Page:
Internet Security 2000
Ease of Use:
Pros: Extremely easy to configure.
Cons: Too much in one package?
I downloaded the Try-buy version to give this tool a test
drive. I was rather discouraged by the size: 47MB. Now, that
takes some time even with a cable modem. Once the whole thing
is downloaded, installation is easy enough, answer a few
questions regarding SystemWorks integration and Anti-Virus
software and you're off. The software requires a reboot, after
which I do recommend running a LiveUpdate to get the latest
updates. I used the defaults that came with the LiveUpdate to
get me started. Unfortunately, the LiveUpdate requires yet
Opening the configuration window will first
display the status screen. It will tell you about all sorts of
activity; the number of blocked/accepted accesses, Privacy
blocks and other more or less useful information. From here
you can enable or disable the entire package.
The Security screen allows you to set how
paranoid you want to be. The medium setting works fine for me,
it gives me the best of both worlds: Security when online
while not getting blasted with warnings all the time. There's
a neat little globe down in the system tray that will let you
know if something weird is going on. If there has been a
violation of the security policy, a red exclamation point will
be displayed over the globe. Assuming you have logging on, you
can go back and see where the violation came from (IP address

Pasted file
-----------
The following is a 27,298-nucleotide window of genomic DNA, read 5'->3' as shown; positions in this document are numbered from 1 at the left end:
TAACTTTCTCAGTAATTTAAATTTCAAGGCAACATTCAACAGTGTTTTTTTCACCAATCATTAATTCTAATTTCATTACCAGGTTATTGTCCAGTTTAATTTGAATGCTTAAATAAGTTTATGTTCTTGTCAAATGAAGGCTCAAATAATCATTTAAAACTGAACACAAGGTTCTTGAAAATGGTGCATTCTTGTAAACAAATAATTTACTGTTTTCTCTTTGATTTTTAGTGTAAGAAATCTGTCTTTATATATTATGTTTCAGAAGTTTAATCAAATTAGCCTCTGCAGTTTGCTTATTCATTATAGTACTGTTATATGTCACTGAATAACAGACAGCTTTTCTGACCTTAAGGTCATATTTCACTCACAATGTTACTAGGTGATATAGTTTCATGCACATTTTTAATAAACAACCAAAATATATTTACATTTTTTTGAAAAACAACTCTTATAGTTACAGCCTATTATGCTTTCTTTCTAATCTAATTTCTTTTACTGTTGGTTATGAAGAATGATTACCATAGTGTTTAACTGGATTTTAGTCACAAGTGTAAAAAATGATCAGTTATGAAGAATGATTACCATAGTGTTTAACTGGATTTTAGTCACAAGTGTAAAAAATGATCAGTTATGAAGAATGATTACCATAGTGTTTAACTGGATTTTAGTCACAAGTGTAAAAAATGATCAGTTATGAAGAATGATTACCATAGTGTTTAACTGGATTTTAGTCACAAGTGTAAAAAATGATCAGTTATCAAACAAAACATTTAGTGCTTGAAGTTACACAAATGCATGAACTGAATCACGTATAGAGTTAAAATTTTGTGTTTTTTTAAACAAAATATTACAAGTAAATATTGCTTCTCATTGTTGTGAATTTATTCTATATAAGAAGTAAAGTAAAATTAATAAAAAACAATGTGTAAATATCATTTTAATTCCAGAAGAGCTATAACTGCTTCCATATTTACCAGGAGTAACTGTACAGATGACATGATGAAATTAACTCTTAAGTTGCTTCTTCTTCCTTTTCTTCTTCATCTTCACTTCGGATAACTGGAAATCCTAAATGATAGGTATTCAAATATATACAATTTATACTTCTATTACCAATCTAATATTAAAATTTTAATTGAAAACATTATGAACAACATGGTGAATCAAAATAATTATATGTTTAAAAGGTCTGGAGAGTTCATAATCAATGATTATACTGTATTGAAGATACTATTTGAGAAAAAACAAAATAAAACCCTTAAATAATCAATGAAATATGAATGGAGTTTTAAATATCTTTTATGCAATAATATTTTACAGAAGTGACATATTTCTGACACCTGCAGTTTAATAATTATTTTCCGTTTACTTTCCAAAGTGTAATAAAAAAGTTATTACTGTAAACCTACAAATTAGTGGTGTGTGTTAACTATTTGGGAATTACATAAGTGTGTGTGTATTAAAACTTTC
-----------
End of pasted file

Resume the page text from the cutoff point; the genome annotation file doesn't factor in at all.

and port information). There's also the option to customize
the settings to you liking.
The Privacy screen lets you specify what
information you want to give out when browsing. Again, the
medium setting is a good way to go. NIS will warn you when you
are about to transmit private information across the Internet,
and cookies are not blocked. You can also customize these
There are two more configuration screens;
Parental Control and Ad Blocking. I will not comment much on
these, other than say they are there, if you are a parent, you
can use this to keep your teenagers from looking at material
that you deem unfit. The Ad-blocking feature is nice if you
don't want to get this annoying banner-ads all the time. Saves
you a few seconds on your download as well. With a fast
connection, I don't give a hoot.
Now, this is a "personal firewall".
Digging into the configuration screens, you can specify
exactly what type of traffic to allow or disallow. You can
create rules specific to host, networks or the universe. Very
flexible, highly configurable, and it absolutely works. I ran
a simple port-scan, and all the scans were logged, the ones
resembling Trojan scans was properly shown as such. The
program has an "intuitive learning" feature which
creates access rules as you use your programs. I decided to
test it, and opened Half-Life for a game of TFC. Connected
with no problems. Checked the firewall rule-base afterwards
and there was two entries for Half-Life, one for incoming and
one for outgoing. I don't know why it created two, one rule
allowing incoming and outgoing traffic would suffice.
Very good package. Absolutely recommended if
you have a 24/7 connection and are worried about someone
getting to your computer or using your computer for DDoS
attacks. So, if I like it so much, why only a rating of 4?
Well, I round down, and it didn't correctly set up the rule
for MS FrontPage, so it prevented me from authoring this